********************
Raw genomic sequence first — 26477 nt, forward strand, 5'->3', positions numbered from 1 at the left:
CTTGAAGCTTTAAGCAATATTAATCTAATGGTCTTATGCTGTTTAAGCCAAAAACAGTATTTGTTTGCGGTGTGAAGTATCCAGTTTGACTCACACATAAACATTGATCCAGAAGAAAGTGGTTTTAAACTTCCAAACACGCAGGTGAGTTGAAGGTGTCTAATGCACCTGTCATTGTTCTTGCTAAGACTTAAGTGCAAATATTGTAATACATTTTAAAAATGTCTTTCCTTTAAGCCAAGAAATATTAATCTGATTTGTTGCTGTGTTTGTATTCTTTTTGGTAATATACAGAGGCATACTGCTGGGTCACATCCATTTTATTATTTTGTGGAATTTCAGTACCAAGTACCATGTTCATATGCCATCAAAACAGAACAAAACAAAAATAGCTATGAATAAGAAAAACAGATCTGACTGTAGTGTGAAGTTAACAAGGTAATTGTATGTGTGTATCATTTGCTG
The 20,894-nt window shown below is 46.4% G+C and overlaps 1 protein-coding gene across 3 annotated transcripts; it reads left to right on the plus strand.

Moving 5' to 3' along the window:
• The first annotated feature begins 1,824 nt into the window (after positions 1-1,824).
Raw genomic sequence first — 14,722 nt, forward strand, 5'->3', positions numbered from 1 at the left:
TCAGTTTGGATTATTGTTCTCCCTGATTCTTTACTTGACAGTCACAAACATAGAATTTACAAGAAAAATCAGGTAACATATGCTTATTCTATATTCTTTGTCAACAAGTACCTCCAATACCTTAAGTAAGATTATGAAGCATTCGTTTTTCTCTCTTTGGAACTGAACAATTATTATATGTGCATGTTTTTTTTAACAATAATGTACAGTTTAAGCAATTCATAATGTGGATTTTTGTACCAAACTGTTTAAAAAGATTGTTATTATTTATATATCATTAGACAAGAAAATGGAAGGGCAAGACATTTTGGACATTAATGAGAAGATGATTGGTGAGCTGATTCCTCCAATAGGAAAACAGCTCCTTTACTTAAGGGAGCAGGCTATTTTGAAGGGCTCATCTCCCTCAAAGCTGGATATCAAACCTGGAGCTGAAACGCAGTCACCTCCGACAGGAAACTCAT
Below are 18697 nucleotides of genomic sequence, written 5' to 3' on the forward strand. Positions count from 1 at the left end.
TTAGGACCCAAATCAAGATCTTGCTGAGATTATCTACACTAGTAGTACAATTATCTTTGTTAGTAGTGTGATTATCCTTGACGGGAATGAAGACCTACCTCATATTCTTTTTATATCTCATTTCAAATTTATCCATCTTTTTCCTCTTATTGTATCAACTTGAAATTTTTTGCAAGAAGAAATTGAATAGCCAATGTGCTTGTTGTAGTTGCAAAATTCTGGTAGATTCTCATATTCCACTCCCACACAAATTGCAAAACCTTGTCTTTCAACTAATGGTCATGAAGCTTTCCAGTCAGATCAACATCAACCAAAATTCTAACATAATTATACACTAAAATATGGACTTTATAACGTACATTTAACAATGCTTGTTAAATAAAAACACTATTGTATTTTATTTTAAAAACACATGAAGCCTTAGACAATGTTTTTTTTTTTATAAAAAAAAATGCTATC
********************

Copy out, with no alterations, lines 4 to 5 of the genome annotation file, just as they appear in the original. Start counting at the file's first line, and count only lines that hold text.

Moving 5' to 3' along the window:
• The first annotated feature begins 1,824 nt into the window (after positions 1-1,824).